Now, what you’ve all been waiting for: How do I pre-visualize? It’s simple really. I get a notebook, write down the name of my project. I define the scope, the mechanics, and then take one or two pages in the notebook I label “Classes”. I figure out the basic classes and write down their responsibility (Defining responsibility make sure you understand what all of your classes are actually supposed to be doing). Then, I take maybe a page for each class or important mechanic and think about it hard. I think about how it’ll handle it’s responsibilities and how it will interact with other classes. The key word here is interaction. Interaction is a huge part of software design (Especially video game software design.). This allows me to anticipate the basic structure of my code and the problems I’ll run into. Then for a day or two I’ll read over what I have and reflect. After I do this, I take my journal to the computer and start coding. This whole process is one to two weeks.

The main point of this article was to stress how important pre-visualization is to beginners. Now, it might just be tic-tac-toe, however still get in the habit of pre-visualizing. It’ll pay off in the long run.

If you enjoyed this article, please post down below. If you have any recommendation about how you plan or any corrections, feel free to share them with everyone. Cheers :)!
Culled from GameDev.net

VR Lessons so far

This is a loosely organized list of things I’ve noticed while using and developing virtual reality applications for the smartphone-in-headset form factor. It is specific to my experience and may not reflect anyone else’s personal preference, such that VR is apparently quite dependent on preference. But I think that steadfast rules of design are necessary for the impending VR bubble, to convey an aesthetic and unified design such that users may expect certain, common idioms and adapt to VR software quickly. Thus, this is list a roadmap of my current aesthetic for VR. It is a living document, in the sense that future experiences may invalidate assumptions I have made and force me to recognize more universal truths. Proceed with caution.
Presence is the ability to feel like you are in the scene, not just viewing a special screen. You’ll hear a lot of people talk about it, and It is important, but ultimately I believe it to be a descriptor of an end result, a combination of elements done well. There is no one thing that makes “presence”, just as there is no one thing that makes an application “intuitive”, “user friendly”, “elegant”, or “beautiful”. They either are or they are not, and it’s up to the individual experiences of the users to determine it.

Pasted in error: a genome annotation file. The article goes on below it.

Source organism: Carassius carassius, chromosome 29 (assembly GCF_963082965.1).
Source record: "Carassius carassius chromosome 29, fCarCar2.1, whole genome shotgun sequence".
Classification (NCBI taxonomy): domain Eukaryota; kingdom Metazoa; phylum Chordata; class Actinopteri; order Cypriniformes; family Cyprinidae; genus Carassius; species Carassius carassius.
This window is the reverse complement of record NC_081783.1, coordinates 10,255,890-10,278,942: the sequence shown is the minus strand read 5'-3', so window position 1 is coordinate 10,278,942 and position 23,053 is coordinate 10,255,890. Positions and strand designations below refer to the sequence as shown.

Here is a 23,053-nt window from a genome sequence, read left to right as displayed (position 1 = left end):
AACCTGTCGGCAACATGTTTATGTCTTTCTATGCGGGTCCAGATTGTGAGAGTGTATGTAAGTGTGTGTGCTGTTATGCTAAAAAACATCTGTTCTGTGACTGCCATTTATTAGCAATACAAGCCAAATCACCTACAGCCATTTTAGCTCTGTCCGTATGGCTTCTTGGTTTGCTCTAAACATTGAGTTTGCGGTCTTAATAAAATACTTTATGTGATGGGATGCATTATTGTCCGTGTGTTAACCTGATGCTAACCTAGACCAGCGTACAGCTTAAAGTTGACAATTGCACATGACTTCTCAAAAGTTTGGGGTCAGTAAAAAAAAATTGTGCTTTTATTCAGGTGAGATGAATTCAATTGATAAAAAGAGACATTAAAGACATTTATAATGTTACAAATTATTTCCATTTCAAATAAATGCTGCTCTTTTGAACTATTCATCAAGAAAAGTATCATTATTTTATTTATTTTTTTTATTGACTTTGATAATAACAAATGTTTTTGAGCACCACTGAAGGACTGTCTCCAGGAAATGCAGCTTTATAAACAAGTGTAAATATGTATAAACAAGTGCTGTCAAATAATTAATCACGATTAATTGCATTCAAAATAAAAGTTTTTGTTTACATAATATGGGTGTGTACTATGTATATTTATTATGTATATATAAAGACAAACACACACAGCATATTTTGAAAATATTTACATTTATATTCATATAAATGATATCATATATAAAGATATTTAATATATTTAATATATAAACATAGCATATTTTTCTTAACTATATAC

Presence is a double-edged sword. I’ve found that, once I feel “present” in the application, I also feel alone, almost a “ghost town” feeling. Even if the app has a single-user purpose, it seems like it would be better in an “arcade” sort of setting. To be able to see other people may help with presence.
•The hardware is not yet ready for the mass market. That’s good, actually, because the software and design side of things are a lot worse off. Now is the time to get into VR development. I’ll say nothing more about the hardware issues from a performance side. They are well known, and being worked on fervently by people with far more resources than I.
Mixing 2D and 3D elements is a no-go. Others have talked about not placing fixed-screen-space 2D heads-up-display elements in the view for video game applications, but it extends much further than that. The problem is two-fold: we currently have to take off the display to do simple things involving any sort of user input, and there is no way to manage separate application windows. We’re a long way off from getting this one right. For now, we’ll have to settle for being consistent in a single app on its own. A good start would be to build a form API that uses three-space objects to represent its controls.
Give the user an avatar. This may be a personal preference, but when I look down, I want to see a body. It doesn’t have to be my body, it just needs something there. Floating in the air gives me no sense of how tall I stand, which in turn gives me no sense of how far away everything is.